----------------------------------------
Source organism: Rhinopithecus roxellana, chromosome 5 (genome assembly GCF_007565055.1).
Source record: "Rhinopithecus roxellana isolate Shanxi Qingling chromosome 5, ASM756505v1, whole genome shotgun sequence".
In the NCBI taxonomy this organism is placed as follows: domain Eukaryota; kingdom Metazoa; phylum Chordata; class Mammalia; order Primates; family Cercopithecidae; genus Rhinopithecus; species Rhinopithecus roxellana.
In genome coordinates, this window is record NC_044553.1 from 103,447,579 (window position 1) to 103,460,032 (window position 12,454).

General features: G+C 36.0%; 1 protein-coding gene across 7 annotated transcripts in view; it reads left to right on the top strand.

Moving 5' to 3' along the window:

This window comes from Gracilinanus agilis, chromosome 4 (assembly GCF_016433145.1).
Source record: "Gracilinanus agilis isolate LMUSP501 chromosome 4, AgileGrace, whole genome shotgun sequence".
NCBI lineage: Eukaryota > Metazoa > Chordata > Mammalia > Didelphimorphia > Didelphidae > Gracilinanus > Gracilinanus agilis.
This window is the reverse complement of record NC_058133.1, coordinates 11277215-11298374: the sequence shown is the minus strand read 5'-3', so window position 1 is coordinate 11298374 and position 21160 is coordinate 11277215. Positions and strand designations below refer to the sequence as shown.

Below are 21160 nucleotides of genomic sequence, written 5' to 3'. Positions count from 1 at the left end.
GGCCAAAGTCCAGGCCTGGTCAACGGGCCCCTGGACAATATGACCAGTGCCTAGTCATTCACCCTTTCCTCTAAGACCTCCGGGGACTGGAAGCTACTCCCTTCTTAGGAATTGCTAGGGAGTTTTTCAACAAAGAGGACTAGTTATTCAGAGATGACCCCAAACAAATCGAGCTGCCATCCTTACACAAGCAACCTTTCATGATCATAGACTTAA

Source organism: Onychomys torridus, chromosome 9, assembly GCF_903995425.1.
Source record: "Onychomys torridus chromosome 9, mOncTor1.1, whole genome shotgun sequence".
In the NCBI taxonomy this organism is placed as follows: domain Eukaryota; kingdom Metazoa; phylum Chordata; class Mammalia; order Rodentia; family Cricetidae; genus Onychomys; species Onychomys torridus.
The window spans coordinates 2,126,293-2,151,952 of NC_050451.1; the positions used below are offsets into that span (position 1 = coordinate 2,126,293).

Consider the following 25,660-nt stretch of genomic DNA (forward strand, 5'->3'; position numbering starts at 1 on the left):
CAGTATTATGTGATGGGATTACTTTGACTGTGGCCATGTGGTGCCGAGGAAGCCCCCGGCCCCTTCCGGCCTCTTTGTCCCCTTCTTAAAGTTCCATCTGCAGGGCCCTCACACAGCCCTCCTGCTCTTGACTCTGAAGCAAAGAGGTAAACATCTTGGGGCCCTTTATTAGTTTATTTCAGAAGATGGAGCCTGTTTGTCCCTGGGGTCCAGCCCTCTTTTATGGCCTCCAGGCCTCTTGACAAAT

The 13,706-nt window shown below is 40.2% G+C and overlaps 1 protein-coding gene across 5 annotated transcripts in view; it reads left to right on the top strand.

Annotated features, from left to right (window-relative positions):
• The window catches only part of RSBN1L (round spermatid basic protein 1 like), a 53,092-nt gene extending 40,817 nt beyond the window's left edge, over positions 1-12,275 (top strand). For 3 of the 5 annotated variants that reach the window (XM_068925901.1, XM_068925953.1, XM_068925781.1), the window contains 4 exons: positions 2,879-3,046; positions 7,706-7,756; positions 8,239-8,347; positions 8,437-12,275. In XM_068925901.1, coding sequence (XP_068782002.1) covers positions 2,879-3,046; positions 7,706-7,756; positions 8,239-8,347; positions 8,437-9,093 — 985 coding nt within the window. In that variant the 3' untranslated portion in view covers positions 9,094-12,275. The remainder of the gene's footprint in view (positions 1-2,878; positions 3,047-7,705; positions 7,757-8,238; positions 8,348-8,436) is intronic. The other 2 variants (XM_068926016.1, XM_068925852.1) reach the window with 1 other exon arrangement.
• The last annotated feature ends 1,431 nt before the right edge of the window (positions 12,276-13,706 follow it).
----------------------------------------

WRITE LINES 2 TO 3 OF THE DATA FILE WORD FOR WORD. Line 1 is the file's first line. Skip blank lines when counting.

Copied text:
Source record: "Rhinopithecus roxellana isolate Shanxi Qingling chromosome 5, ASM756505v1, whole genome shotgun sequence".
In the NCBI taxonomy this organism is placed as follows: domain Eukaryota; kingdom Metazoa; phylum Chordata; class Mammalia; order Primates; family Cercopithecidae; genus Rhinopithecus; species Rhinopithecus roxellana.